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Selective or stepwise removal of deep caries in deciduous molars: study protocol for a randomized controlled trial
Trials volume 16, Article number: 11 (2015)
For treating deep caries lesions, selective or stepwise (one- and two-step) incomplete excavation seems advantageous compared with complete caries removal. However, current evidence regarding the success, as defined by not requiring any retreatments, or survival of teeth after different excavations is insufficient for definitive recommendation, especially when treating deciduous teeth. Moreover, restoration integrity has not been comparatively analyzed longitudinally, and neither patients’, dentists’ or parents’ preferences nor the clinical long-term costs emanating from both initial and retreatments have been reported yet.
The planned study is a prospective multicenter, two-arm parallel group, randomized controlled clinical trial comparing selective and stepwise excavation in deciduous molars with deep, active caries lesions without pulpal symptoms. We will recruit 300 children aged between three and nine-years-old with a minimum of one such molar. Patients participating in another study, or those with systemic diseases, disabilities or known allergies to used materials as well patients with teeth expected to exfoliate within the next 18 months will be excluded. After inclusion, sequence generation will be performed. Initial treatment will follow dental routine. During excavation, leathery, moist and reasonably soft dentin will be left in proximity to the pulp followed by adhesive restoration of the cavity. Afterwards, patients’, dentists’ and parents’ subjective assessment of the treatment will be recorded using visual analogue or Likert scales. Re-examination will be performed after six months, and only then teeth will be allocated to one of the two interventions. Selectively excavated teeth will not be treated further, whilst for stepwise caries removal, a second excavation will be performed until only hard dentin remains. Clinical re-evaluations will be performed after 12, 24 and 36 months. Restorations will be reassessed using modified Ryge criteria. Objectively or subjectively required retreatments will determine success and survival. Retreatments will be evaluated both subjectively and regarding generated costs.
Based on the results of the trial, decision-making for treating deep caries lesions in deciduous molars based on multiple criteria should be feasible.
Clinicaltrials.gov identifier: NCT02232828 (registered on 29 November 2014).
The treatment of deep caries lesions is associated with significant risks for the pulp, including pulpal exposure and postoperative pulpal complications, which might eventually compromise the retention of the tooth . Moreover, treating deep lesions might be associated with pain and subjective burden both during and after treatment, and might generate long-term costs due to retreatments being required [2,3].
For deciduous teeth, various treatments for deep lesions have been described: complete excavation aims at removing all infected and affected carious dentin, with the inherent risk of pulpal exposure. In contrast, stepwise (two-step) excavation leaves carious dentin after the initial excavation step, then seals residual caries under a temporary restoration, and re-enters the cavity in a second step to eventually attempt complete excavation. This approach is thought to facilitate arrest and remineralization of the lesion and to induce development of tertiary dentin, thereby reducing the risk of pulpal exposure and postoperative complications after the second excavation step [4,5]. Since several studies found sealed residual lesions to be clinically and microbiologically arrested, the need to re-enter was increasingly questioned within the last decade . Selective (one-step) incomplete or partial excavation seals carious dentin under a definitive restoration, omitting any re-entry . Sealing the lesion is thought to deprive residual bacteria from dietary carbohydrates and has been found to exert significant antibacterial effects, thus arresting the lesion [8,9].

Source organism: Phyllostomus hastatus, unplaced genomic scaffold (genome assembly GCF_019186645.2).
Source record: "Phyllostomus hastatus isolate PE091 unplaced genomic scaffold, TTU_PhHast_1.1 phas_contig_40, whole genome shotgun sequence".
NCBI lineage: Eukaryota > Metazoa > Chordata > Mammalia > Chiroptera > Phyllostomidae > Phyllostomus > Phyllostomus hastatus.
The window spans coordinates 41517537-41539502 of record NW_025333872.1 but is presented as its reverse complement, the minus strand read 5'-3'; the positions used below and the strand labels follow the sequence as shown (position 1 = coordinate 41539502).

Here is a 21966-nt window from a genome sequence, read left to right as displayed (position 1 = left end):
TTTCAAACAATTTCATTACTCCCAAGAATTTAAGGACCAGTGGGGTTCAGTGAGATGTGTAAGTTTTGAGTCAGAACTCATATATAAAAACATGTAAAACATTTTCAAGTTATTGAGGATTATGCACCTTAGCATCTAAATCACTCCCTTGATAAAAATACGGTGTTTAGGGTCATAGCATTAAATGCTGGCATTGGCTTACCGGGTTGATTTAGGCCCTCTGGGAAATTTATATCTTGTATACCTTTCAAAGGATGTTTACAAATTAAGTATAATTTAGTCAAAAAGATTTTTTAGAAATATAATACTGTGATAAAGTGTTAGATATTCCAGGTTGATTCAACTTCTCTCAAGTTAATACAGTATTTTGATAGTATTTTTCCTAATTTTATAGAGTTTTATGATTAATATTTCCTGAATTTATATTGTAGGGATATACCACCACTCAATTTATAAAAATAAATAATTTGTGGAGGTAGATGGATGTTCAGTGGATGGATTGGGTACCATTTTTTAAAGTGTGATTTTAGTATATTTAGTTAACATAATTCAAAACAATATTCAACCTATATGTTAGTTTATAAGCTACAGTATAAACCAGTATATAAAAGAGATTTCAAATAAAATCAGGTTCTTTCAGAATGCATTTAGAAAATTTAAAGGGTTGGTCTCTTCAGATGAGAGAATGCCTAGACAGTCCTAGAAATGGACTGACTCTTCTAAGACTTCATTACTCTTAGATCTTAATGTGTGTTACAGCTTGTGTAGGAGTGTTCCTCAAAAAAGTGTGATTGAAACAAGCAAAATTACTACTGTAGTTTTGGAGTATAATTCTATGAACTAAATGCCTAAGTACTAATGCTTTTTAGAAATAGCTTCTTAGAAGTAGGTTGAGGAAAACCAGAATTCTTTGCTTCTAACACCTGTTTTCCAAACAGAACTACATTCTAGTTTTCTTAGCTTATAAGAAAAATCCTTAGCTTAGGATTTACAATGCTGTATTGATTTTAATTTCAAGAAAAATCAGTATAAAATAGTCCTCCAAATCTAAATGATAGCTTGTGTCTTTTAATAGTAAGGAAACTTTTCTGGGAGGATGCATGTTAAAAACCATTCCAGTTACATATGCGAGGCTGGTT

However, doubts remain regarding the effects of sealed carious dentin on the long-term quality of the restoration . Moreover, it remains unknown if patients prefer one treatment over the other, which might be especially relevant when treating children. Several studies comparing complete with selective or stepwise excavation of deciduous teeth have been published, but only one three-arm study compared selective with stepwise excavation of primary teeth (Table 1). In addition, none of these studies assessed patient- or dentist-centered outcomes, that is, preferences, or analyzed clinically assessed long-term costs emanating from both excavations.
Objectives and hypotheses
The study aims at comparing the success (the probability of not requiring any re-interventions) and the survival (the probability of not requiring tooth removal) of selectively excavated versus stepwise excavated vital, non-symptomatic deciduous molars with deep lesions. In addition, we assess the restoration integrity of selectively excavated versus stepwise excavated deciduous molars, evaluate the preference of patients, parents and dentists for one of both strategies, and comparatively assess the costs associated with each strategy.
Our primary hypothesis is that success rates differ significantly between selectively excavated and stepwise excavated teeth. Secondary hypotheses are that restoration integrity is assumed to significantly differ between selectively excavated and stepwise excavated teeth. Moreover, we hypothesize that patients’, parents’ and dentists’ preference is significantly different for selectively excavated versus stepwise excavated teeth. Eventually, both initial and long-term costs of excavation methods are supposed to significantly differ.